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    Surprising Twists on the Placebo Effect in Migraine Study

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    Geo Beats

    by Geo Beats

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    In a recent study, doctors tried to use the power of “mind over matter” to increase the effectiveness of a migraine drug requiring multiple doses for total pain relief, but the results were not what they expected.

    According to the World Health Organization, around 10 percent of adults live with migraines, which happen due to irregular brain activity. In a recent study, doctors tried to use the power of “mind over matter” to increase the effectiveness of a migraine drug requiring multiple doses for total pain relief, but the results were not what they expected.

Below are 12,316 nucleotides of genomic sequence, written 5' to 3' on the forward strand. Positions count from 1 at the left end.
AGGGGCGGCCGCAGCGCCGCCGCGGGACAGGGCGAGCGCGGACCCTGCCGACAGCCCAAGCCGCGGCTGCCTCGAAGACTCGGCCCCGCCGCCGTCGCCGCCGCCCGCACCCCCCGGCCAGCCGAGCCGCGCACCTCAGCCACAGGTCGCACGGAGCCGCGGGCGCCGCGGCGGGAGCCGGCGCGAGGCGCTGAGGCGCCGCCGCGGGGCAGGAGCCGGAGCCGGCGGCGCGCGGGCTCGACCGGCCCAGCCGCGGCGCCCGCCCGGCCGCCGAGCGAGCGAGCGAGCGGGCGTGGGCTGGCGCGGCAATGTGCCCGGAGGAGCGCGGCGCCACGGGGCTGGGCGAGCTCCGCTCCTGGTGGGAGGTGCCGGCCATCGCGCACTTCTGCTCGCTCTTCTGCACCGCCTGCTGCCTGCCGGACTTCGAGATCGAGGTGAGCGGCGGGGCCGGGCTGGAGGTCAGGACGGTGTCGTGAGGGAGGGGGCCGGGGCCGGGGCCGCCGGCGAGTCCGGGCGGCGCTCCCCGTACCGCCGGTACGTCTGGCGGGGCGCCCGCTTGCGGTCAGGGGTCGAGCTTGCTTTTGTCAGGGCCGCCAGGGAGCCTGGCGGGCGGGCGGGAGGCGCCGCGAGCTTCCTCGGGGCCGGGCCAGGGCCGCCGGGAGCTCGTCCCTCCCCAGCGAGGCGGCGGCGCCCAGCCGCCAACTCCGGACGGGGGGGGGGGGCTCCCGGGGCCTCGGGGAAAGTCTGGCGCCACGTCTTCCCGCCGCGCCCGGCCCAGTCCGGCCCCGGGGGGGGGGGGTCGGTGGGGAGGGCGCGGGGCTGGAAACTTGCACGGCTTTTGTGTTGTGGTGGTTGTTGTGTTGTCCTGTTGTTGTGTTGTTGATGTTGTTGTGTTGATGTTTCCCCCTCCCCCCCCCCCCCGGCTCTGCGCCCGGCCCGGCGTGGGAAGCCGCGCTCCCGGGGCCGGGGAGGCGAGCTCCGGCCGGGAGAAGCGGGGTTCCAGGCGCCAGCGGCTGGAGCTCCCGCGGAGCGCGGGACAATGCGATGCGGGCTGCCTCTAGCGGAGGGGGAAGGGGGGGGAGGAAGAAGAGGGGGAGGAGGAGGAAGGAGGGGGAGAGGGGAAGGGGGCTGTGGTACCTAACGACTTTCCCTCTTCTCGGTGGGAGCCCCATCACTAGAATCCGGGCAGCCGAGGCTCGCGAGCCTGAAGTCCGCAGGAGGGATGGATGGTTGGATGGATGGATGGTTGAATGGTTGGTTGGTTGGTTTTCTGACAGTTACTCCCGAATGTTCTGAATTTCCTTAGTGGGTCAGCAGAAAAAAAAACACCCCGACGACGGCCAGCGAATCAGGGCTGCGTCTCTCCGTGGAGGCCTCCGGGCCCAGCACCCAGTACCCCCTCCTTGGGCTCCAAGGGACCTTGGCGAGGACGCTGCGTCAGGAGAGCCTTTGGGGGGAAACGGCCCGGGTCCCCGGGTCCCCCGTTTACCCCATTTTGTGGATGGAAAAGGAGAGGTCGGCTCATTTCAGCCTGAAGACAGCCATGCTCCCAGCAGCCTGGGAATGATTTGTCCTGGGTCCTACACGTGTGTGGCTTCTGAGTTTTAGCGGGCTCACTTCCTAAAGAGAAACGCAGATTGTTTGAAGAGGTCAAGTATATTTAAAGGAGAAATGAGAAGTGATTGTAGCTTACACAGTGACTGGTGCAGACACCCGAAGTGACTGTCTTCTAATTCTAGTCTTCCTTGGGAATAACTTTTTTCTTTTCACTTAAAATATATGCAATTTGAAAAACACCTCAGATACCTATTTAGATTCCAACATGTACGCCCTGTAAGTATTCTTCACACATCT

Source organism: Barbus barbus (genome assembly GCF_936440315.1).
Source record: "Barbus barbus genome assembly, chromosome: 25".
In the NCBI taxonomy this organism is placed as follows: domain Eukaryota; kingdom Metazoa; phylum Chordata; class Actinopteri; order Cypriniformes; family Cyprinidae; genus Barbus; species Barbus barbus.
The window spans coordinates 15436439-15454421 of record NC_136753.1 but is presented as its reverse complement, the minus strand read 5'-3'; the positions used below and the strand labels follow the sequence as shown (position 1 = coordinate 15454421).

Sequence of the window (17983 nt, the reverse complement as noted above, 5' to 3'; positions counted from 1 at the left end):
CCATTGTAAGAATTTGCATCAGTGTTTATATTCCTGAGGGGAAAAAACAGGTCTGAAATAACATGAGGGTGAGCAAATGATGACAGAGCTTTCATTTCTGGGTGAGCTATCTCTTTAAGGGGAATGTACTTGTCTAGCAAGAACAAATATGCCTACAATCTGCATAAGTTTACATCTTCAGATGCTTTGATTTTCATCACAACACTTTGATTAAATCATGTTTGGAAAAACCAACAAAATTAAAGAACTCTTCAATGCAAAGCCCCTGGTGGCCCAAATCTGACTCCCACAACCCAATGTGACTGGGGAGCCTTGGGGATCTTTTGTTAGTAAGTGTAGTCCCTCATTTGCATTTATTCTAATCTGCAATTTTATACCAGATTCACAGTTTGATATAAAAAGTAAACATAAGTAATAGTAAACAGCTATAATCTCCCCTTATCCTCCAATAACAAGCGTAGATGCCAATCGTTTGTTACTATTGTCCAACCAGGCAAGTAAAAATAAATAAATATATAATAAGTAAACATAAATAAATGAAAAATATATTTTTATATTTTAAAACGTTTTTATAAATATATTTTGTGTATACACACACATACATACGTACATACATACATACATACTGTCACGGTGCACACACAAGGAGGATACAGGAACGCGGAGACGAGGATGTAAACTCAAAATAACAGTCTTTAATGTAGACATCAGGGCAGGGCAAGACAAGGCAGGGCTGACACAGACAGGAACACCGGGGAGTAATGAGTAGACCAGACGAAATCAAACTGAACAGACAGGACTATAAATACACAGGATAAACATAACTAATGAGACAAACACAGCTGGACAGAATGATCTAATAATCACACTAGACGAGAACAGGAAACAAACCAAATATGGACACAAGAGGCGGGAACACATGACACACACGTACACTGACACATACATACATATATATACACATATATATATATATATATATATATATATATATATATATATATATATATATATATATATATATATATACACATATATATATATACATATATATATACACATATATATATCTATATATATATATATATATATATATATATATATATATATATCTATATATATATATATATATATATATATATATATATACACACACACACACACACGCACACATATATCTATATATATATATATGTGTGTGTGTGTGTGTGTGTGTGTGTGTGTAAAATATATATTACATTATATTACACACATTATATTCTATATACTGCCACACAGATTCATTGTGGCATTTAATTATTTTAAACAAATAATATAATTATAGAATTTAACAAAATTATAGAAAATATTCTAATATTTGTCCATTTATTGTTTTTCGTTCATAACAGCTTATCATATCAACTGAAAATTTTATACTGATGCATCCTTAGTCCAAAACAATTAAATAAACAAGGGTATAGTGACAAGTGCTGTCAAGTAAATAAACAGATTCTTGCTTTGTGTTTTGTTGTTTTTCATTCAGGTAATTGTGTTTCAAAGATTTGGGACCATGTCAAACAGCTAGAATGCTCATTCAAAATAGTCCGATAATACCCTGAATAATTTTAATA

Harvard’s Dr. Rami Burstein explained, “The motivation was to figure out whether there was something in the information we give the patients that could actually made the drug more effective.”

    Researchers told 66 patients to take the pain-relieving drug Maxalt and placebos, or sugar pills that do not relieve pain, in a certain order when a migraine started. The pills in envelopes were labeled “Maxalt,” “placebo,” or “Maxalt or placebo.” What the patients didn’t know was certain pills in each set were switched out.

    While Maxalt relieved the most pain when labeled “Maxalt,” Maxalt’s effectiveness was considerably reduced when labeled “placebo.” Even more strangely, 15 percent of patients reported no pain after taking a placebo labeled “placebo.”

    When it comes to mental perceptions, Burstein concluded, “We can reduce the effectiveness of the drug but we cannot increase it.” He added that while migraines are very real, future research should be aimed at why certain people’s brains have a stronger “ability to turn off pain signals.”